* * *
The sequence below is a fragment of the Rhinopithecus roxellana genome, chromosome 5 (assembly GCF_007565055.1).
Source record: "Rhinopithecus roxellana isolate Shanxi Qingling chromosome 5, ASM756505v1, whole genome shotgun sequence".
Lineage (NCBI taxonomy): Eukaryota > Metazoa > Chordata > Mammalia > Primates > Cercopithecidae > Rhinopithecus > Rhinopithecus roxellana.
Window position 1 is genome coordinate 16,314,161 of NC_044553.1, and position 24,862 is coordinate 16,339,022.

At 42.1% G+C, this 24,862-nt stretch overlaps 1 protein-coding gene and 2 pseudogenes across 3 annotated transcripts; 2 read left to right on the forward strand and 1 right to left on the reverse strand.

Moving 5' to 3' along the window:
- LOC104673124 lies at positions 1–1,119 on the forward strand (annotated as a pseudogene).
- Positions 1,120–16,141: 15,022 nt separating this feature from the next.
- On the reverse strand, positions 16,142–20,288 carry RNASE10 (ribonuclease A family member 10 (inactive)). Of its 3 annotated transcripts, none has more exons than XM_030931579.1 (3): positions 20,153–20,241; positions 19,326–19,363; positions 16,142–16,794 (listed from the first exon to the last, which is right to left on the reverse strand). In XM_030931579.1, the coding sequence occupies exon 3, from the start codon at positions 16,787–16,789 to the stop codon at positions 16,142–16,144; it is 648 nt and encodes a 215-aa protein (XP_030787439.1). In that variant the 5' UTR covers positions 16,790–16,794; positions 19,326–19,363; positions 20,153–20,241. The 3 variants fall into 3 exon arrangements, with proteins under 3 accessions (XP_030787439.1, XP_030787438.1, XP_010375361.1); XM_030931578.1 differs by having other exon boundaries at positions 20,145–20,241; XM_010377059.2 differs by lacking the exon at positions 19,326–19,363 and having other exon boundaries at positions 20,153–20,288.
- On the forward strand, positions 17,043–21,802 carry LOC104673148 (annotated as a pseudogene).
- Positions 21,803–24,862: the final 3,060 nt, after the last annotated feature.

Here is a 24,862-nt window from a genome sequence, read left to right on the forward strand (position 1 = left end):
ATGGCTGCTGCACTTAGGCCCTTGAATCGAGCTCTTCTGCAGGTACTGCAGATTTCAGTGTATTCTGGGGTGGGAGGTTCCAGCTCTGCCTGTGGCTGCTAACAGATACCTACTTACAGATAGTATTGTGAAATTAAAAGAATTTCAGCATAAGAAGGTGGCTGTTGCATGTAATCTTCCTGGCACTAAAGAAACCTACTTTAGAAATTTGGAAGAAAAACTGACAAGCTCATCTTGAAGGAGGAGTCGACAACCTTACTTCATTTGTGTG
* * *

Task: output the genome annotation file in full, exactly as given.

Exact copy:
The sequence below is a fragment of the Rhinopithecus roxellana genome, chromosome 5 (assembly GCF_007565055.1).
Source record: "Rhinopithecus roxellana isolate Shanxi Qingling chromosome 5, ASM756505v1, whole genome shotgun sequence".
Lineage (NCBI taxonomy): Eukaryota > Metazoa > Chordata > Mammalia > Primates > Cercopithecidae > Rhinopithecus > Rhinopithecus roxellana.
Window position 1 is genome coordinate 16,314,161 of NC_044553.1, and position 24,862 is coordinate 16,339,022.

At 42.1% G+C, this 24,862-nt stretch overlaps 1 protein-coding gene and 2 pseudogenes across 3 annotated transcripts; 2 read left to right on the forward strand and 1 right to left on the reverse strand.

Moving 5' to 3' along the window:
- LOC104673124 lies at positions 1–1,119 on the forward strand (annotated as a pseudogene).
- Positions 1,120–16,141: 15,022 nt separating this feature from the next.
- On the reverse strand, positions 16,142–20,288 carry RNASE10 (ribonuclease A family member 10 (inactive)). Of its 3 annotated transcripts, none has more exons than XM_030931579.1 (3): positions 20,153–20,241; positions 19,326–19,363; positions 16,142–16,794 (listed from the first exon to the last, which is right to left on the reverse strand). In XM_030931579.1, the coding sequence occupies exon 3, from the start codon at positions 16,787–16,789 to the stop codon at positions 16,142–16,144; it is 648 nt and encodes a 215-aa protein (XP_030787439.1). In that variant the 5' UTR covers positions 16,790–16,794; positions 19,326–19,363; positions 20,153–20,241. The 3 variants fall into 3 exon arrangements, with proteins under 3 accessions (XP_030787439.1, XP_030787438.1, XP_010375361.1); XM_030931578.1 differs by having other exon boundaries at positions 20,145–20,241; XM_010377059.2 differs by lacking the exon at positions 19,326–19,363 and having other exon boundaries at positions 20,153–20,288.
- On the forward strand, positions 17,043–21,802 carry LOC104673148 (annotated as a pseudogene).
- Positions 21,803–24,862: the final 3,060 nt, after the last annotated feature.

Here is a 24,862-nt window from a genome sequence, read left to right on the forward strand (position 1 = left end):
ATGGCTGCTGCACTTAGGCCCTTGAATCGAGCTCTTCTGCAGGTACTGCAGATTTCAGTGTATTCTGGGGTGGGAGGTTCCAGCTCTGCCTGTGGCTGCTAACAGATACCTACTTACAGATAGTATTGTGAAATTAAAAGAATTTCAGCATAAGAAGGTGGCTGTTGCATGTAATCTTCCTGGCACTAAAGAAACCTACTTTAGAAATTTGGAAGAAAAACTGACAAGCTCATCTTGAAGGAGGAGTCGACAACCTTACTTCATTTGTGTG